"""
CS 229 Machine Learning, Fall 2017
Problem Set 4
Question: Reinforcement Learning: The inverted pendulum
Author: Sanyam Mehra, sanyam@stanford.edu
"""
from __future__ import division, print_function
from cart_pole import CartPole, Physics
import matplotlib.pyplot as plt
import numpy as np
from scipy.signal import lfilter
"""
Parts of the code (cart and pole dynamics, and the state
discretization) are inspired from code available at the RL repository
http://www-anw.cs.umass.edu/rlr/domains.html
This file controls the pole-balancing simulation. You only need to
write code in between places marked
###### BEGIN YOUR CODE ######
###### END YOUR CODE ######
Briefly, the cart-pole system is described in `cart_pole.py`. The main
simulation loop in this file calls the `simulate()` function for
simulating the pole dynamics, `get_state()` for discretizing the
otherwise continuous state space in discrete states, and `show_cart()`
for display.
Some useful parameters are listed below:
`NUM_STATES`: Number of states in the discretized state space
You must assume that states are numbered 0 through `NUM_STATES` - 1. The
state numbered `NUM_STATES` - 1 (the last one) is a special state that
marks the state when the pole has been judged to have fallen (or when
the cart is out of bounds). However, you should NOT treat this state
any differently in your code. Any distinctions you need to make between
states should come automatically from your learning algorithm.
After each simulation cycle, you are supposed to update the transition
counts and rewards observed. However, you should not change either
your value function or the transition probability matrix at each
cycle.
Whenever the pole falls, a section of your code below will be
executed. At this point, you must use the transition counts and reward
observations that you have gathered to generate a new model for the MDP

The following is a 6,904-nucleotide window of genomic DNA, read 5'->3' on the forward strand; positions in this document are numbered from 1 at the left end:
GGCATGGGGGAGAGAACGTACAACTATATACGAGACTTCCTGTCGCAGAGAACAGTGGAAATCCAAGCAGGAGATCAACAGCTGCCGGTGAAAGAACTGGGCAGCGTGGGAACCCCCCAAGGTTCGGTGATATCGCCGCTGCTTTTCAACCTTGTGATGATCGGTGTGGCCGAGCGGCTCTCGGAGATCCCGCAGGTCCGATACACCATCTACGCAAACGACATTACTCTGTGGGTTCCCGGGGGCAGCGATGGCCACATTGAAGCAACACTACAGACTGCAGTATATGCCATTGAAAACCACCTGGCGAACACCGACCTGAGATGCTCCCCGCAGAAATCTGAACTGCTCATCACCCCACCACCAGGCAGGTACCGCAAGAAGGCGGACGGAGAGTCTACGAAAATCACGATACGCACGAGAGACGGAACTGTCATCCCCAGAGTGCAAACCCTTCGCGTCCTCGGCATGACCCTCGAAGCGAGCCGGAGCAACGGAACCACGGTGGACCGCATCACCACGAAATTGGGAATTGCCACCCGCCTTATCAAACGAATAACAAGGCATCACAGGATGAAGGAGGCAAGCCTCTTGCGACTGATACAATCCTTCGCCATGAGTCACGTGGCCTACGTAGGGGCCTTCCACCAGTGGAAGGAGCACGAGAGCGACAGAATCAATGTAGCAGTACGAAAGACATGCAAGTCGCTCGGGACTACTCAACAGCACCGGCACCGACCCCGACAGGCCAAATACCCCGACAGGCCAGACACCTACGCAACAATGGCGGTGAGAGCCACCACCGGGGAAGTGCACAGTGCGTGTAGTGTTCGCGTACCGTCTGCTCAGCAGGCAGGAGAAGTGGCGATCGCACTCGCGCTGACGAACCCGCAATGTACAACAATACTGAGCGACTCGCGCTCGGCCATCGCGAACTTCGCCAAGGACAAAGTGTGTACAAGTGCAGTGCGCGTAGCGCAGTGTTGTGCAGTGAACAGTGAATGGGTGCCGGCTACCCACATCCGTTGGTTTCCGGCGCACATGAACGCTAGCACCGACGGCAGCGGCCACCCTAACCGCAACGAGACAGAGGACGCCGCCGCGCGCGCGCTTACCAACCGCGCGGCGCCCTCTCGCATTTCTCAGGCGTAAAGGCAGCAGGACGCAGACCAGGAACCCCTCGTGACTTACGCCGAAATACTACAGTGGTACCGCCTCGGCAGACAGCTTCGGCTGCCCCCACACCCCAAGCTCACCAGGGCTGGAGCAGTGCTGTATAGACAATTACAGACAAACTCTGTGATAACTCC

(i.e. transition probabilities and state rewards). After that, you
must use value iteration to get the optimal value function for this MDP
model.
`TOLERANCE`: Controls the convergence criteria for each value iteration
run. In value iteration, you can assume convergence when the maximum
absolute change in the value function at any state in an iteration
becomes lower than `TOLERANCE.
You need to write code that chooses the best action according
to your current value function, and the current model of the MDP. The
action must be either 0 or 1 (corresponding to possible directions of
pushing the cart)
Finally, we assume that the simulation has converged when
`NO_LEARNING_THRESHOLD` consecutive value function computations all
converged within one value function iteration. Intuitively, it seems
like there will be little learning after this, so we end the simulation
here, and say the overall algorithm has converged.
Learning curves can be generated by calling a code snippet at the end
(it assumes that the learning was just executed, and the array
`time_steps_to_failure` that records the time for which the pole was
balanced before each failure are in memory). `num_failures` is a variable
that stores the number of failures (pole drops / cart out of bounds)
till now.
Other parameters in the code are described below:
`GAMMA`: Discount factor to be used